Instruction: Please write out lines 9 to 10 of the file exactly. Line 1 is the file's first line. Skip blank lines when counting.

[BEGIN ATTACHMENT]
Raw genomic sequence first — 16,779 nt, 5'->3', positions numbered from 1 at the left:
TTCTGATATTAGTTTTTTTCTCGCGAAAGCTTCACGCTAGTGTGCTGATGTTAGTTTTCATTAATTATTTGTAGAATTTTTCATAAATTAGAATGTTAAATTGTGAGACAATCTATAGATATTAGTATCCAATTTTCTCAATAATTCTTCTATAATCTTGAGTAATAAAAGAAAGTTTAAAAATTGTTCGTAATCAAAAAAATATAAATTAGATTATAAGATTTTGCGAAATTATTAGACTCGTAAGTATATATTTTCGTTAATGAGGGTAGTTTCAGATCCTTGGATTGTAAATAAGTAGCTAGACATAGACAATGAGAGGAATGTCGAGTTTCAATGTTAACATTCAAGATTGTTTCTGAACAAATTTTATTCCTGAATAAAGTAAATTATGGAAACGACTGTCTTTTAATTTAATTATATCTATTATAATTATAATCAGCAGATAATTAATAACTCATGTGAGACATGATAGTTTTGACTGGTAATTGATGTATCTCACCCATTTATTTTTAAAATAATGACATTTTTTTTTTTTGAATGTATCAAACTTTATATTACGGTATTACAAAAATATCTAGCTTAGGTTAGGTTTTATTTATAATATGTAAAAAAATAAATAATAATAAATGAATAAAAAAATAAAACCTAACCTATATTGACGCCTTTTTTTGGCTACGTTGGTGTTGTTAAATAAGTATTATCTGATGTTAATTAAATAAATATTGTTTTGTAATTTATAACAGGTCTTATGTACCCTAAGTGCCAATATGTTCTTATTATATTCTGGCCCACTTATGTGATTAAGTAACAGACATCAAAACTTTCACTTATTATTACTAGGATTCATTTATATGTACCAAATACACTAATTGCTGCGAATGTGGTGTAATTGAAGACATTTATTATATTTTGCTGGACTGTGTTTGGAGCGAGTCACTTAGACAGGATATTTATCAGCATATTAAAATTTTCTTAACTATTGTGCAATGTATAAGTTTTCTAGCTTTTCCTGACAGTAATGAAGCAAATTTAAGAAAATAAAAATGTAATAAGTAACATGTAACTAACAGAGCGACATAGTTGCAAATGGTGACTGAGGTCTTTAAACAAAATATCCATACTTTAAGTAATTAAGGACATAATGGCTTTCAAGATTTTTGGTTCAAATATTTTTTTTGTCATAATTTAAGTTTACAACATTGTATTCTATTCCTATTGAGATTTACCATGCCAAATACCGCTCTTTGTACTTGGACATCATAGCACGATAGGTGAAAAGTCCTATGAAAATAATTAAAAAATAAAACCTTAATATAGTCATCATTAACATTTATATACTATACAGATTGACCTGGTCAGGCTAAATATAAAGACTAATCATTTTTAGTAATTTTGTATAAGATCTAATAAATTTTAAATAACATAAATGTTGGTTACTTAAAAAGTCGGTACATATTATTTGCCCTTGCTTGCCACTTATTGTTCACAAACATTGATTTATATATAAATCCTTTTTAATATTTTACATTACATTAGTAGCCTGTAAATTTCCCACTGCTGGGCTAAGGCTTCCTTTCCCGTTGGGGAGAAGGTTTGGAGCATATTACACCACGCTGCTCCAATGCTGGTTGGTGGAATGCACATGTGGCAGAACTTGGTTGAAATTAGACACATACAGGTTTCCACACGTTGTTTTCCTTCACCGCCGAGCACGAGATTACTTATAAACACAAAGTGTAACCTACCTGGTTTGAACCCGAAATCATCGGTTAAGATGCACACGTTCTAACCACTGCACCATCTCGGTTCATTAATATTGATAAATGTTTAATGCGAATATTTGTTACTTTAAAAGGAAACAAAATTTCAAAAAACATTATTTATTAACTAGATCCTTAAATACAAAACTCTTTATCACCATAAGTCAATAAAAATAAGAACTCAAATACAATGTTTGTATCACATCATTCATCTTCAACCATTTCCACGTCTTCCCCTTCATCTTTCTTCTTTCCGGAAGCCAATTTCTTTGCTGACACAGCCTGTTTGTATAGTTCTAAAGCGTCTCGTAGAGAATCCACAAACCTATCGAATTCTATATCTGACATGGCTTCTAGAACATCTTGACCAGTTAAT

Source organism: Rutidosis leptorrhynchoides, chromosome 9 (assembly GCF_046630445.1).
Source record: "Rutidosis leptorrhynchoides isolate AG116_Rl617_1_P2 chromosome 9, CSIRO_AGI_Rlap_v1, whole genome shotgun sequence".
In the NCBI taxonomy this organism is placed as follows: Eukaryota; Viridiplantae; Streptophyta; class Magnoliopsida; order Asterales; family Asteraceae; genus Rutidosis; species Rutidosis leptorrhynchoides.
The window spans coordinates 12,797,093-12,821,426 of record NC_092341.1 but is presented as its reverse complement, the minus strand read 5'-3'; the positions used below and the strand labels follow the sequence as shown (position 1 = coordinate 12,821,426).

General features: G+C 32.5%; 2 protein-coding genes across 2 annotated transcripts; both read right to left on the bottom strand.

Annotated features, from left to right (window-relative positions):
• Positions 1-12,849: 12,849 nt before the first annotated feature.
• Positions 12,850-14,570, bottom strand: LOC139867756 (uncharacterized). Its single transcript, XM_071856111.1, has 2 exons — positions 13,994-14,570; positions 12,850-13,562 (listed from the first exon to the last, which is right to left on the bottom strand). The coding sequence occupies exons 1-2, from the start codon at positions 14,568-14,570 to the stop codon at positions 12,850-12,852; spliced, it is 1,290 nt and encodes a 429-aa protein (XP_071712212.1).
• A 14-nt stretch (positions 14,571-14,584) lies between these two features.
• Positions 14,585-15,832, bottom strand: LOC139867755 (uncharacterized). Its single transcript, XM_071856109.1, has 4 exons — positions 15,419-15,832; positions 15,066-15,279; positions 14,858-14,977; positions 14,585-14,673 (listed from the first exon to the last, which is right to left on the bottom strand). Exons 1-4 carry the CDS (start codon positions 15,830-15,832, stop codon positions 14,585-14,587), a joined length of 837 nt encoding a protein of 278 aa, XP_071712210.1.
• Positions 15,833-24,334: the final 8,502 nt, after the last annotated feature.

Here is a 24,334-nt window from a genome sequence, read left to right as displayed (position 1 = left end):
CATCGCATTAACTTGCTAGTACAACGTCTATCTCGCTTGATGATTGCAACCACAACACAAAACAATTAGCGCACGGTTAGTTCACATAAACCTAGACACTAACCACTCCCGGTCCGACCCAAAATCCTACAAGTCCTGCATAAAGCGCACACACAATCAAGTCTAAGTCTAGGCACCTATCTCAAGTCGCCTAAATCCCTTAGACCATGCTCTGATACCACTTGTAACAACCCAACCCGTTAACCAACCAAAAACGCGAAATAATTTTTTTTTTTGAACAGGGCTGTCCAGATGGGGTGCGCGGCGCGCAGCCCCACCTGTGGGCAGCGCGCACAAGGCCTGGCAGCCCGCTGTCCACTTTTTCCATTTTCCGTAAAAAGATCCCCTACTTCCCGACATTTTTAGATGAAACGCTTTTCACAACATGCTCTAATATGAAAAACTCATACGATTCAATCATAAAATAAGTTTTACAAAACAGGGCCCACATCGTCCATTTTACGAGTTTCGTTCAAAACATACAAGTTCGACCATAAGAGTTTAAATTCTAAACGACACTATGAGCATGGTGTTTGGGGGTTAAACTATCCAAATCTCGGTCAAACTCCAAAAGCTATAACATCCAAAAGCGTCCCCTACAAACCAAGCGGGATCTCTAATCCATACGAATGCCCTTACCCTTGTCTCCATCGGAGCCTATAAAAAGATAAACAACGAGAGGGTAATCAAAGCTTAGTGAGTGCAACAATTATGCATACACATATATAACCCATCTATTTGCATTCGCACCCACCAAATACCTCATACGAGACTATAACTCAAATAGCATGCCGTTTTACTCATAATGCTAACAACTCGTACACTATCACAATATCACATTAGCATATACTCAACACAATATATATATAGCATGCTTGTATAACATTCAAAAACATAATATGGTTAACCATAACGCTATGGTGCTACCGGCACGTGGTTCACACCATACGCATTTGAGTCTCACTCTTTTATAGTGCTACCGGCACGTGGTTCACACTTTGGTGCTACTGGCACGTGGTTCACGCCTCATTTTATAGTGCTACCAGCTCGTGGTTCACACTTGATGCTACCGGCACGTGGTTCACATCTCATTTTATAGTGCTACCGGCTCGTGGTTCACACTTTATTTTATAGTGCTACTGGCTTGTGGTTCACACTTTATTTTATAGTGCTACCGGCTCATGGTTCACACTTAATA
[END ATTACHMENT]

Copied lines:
• Positions 1-12,849: 12,849 nt before the first annotated feature.
• Positions 12,850-14,570, bottom strand: LOC139867756 (uncharacterized). Its single transcript, XM_071856111.1, has 2 exons — positions 13,994-14,570; positions 12,850-13,562 (listed from the first exon to the last, which is right to left on the bottom strand). The coding sequence occupies exons 1-2, from the start codon at positions 14,568-14,570 to the stop codon at positions 12,850-12,852; spliced, it is 1,290 nt and encodes a 429-aa protein (XP_071712212.1).